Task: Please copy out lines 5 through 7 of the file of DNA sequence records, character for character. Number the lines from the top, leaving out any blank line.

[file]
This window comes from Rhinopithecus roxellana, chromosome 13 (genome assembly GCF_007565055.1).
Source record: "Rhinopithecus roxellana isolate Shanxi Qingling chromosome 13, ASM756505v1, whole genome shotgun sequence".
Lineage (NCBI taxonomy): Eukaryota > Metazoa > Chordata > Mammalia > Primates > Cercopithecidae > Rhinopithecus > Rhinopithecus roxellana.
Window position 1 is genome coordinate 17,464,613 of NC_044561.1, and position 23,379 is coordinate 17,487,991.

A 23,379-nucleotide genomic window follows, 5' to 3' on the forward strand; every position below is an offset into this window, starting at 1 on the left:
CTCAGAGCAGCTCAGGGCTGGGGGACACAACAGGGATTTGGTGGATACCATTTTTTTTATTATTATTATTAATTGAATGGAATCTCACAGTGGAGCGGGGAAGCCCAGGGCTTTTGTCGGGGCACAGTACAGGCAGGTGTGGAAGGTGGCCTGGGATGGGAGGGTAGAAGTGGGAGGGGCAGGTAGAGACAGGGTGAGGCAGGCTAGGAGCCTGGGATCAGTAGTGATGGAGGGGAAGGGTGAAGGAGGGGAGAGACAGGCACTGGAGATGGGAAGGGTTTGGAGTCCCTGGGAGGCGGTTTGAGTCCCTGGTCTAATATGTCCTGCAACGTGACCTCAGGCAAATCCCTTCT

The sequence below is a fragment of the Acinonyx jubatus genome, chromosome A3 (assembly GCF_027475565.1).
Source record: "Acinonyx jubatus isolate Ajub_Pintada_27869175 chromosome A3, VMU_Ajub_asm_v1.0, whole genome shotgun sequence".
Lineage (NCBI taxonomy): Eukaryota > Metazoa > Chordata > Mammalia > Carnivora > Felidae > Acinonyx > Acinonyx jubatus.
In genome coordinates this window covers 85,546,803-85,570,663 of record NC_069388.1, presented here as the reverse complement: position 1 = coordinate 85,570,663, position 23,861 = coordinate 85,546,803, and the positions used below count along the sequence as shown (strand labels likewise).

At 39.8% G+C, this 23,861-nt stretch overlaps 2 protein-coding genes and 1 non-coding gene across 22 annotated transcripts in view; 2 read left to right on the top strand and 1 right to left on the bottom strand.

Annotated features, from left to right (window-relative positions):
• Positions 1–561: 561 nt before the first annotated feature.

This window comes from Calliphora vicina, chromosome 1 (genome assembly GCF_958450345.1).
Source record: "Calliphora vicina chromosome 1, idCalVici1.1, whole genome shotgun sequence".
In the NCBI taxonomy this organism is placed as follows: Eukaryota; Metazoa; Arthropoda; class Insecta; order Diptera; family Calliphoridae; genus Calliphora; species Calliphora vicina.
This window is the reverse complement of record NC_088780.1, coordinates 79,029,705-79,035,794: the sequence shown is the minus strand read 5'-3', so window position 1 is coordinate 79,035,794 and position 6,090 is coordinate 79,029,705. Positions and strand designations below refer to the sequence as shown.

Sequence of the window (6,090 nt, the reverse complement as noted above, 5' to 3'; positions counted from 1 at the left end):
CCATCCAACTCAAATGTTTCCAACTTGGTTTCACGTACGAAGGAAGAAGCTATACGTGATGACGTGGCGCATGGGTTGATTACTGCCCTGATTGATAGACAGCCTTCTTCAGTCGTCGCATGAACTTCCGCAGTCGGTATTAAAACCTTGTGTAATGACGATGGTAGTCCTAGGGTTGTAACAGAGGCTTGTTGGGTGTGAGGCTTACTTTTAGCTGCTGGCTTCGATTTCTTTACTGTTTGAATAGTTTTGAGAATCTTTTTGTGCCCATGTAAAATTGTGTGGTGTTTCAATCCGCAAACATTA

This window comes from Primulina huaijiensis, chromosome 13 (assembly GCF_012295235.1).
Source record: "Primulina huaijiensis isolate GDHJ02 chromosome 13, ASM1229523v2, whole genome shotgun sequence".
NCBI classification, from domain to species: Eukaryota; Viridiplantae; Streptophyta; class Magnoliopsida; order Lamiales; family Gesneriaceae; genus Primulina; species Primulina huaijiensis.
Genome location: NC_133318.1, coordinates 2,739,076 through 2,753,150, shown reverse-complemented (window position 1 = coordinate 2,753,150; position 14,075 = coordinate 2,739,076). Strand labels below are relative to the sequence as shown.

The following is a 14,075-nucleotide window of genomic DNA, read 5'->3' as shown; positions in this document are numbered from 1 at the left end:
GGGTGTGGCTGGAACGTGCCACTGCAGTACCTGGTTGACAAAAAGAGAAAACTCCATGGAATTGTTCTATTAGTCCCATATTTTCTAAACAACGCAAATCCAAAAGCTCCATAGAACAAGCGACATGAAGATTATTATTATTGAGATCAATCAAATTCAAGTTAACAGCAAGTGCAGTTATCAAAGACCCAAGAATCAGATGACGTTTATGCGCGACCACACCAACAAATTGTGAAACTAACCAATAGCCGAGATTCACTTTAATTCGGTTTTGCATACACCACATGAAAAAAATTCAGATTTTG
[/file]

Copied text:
A 23,379-nucleotide genomic window follows, 5' to 3' on the forward strand; every position below is an offset into this window, starting at 1 on the left:
CTCAGAGCAGCTCAGGGCTGGGGGACACAACAGGGATTTGGTGGATACCATTTTTTTTATTATTATTATTAATTGAATGGAATCTCACAGTGGAGCGGGGAAGCCCAGGGCTTTTGTCGGGGCACAGTACAGGCAGGTGTGGAAGGTGGCCTGGGATGGGAGGGTAGAAGTGGGAGGGGCAGGTAGAGACAGGGTGAGGCAGGCTAGGAGCCTGGGATCAGTAGTGATGGAGGGGAAGGGTGAAGGAGGGGAGAGACAGGCACTGGAGATGGGAAGGGTTTGGAGTCCCTGGGAGGCGGTTTGAGTCCCTGGTCTAATATGTCCTGCAACGTGACCTCAGGCAAATCCCTTCT

The sequence below is a fragment of the Acinonyx jubatus genome, chromosome A3 (assembly GCF_027475565.1).